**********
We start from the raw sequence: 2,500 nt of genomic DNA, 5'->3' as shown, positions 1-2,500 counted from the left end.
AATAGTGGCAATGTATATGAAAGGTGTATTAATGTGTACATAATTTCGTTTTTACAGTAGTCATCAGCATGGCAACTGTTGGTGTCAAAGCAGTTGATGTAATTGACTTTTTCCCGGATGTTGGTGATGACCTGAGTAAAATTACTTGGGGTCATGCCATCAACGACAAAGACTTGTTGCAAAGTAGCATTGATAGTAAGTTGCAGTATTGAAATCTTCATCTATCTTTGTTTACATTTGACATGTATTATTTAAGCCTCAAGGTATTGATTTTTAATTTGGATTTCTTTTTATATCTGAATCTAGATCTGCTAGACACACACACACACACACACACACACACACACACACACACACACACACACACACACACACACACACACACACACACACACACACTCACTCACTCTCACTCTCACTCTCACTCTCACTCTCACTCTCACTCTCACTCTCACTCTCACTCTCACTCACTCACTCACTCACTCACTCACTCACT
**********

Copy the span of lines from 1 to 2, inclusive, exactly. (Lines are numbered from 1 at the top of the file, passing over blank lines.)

We start from the raw sequence: 2,500 nt of genomic DNA, 5'->3' as shown, positions 1-2,500 counted from the left end.
AATAGTGGCAATGTATATGAAAGGTGTATTAATGTGTACATAATTTCGTTTTTACAGTAGTCATCAGCATGGCAACTGTTGGTGTCAAAGCAGTTGATGTAATTGACTTTTTCCCGGATGTTGGTGATGACCTGAGTAAAATTACTTGGGGTCATGCCATCAACGACAAAGACTTGTTGCAAAGTAGCATTGATAGTAAGTTGCAGTATTGAAATCTTCATCTATCTTTGTTTACATTTGACATGTATTATTTAAGCCTCAAGGTATTGATTTTTAATTTGGATTTCTTTTTATATCTGAATCTAGATCTGCTAGACACACACACACACACACACACACACACACACACACACACACACACACACACACACACACACACACACACACACACACACACACTCACTCACTCTCACTCTCACTCTCACTCTCACTCTCACTCTCACTCTCACTCTCACTCTCACTCTCACTCACTCACTCACTCACTCACTCACTCACT